Crossroads of cultures: cuisines from the far corners of the world

Mateo Mangolini, Staff Reporter

Living within the metropolitan San Francisco Bay Area, it is not uncommon to see restaurants and cafes with inspirations from other countries and continents. From Chinese to Pakistani to Mexican, there is a range of cuisines to choose from when looking for some place to eat. There are, however, some unexpected additions to this culinary roster that have new and refreshing flavors on their menus, reflective of the diverse nature of this megalopolis. My father and I set out on a tour of San Carlos’ foreign restaurants with this nicheness in mind, hoping to break out of our typical diet. My father tends to gravitate towards cooking dishes inspired by Korea, Vietnam and Mexico, mirroring the dominating flavors on this side of the bay area. Though we have sampled a number of cuisines during our travels across five continents, we are always on the lookout for exciting opportunities to expand our culinary horizons.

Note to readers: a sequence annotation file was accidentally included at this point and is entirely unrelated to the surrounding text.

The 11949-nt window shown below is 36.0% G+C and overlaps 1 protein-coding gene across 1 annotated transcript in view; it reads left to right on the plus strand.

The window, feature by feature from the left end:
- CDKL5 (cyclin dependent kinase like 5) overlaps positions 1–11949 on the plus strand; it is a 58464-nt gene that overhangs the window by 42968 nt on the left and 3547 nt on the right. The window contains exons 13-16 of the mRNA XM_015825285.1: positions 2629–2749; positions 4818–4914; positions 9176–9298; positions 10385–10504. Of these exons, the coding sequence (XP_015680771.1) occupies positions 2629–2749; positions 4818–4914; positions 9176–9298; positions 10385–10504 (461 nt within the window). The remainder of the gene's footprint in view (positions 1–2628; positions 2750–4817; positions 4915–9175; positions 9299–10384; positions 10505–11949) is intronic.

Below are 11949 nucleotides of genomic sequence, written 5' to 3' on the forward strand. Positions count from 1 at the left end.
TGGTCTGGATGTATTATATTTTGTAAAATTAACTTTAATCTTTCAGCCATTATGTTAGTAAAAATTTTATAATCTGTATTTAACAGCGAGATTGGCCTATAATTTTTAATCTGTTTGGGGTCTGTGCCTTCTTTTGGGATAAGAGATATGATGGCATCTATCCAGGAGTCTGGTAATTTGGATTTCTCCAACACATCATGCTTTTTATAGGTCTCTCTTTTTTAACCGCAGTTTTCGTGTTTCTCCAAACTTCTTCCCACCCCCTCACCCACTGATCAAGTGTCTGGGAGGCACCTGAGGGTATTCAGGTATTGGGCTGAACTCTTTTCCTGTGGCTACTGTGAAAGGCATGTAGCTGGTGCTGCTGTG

When walking down Laurel Street in San Carlos, cross the street at the Starbucks and take a right. Next to the Carlos Lighting Company, you’ll find Tamari: Authentic Georgian Cuisine. Named after Tamari II, a Georgian national hero, Tamari brings a host of cuisines from the Western Caucasus. The dishes draw on influences from Russia, the Middle East, and the Balkans. When eating at Tamari, it is important to remember that this food is authentic to what is found back in Georgia: traditional Georgian food is dominated by beef, lamb, cheese, yogurt and bread. Though there are vegan options, such as Phkali (a vegetable pate) and Lobio (beans served within a clay pot), their meat-based options are their true claim to fame.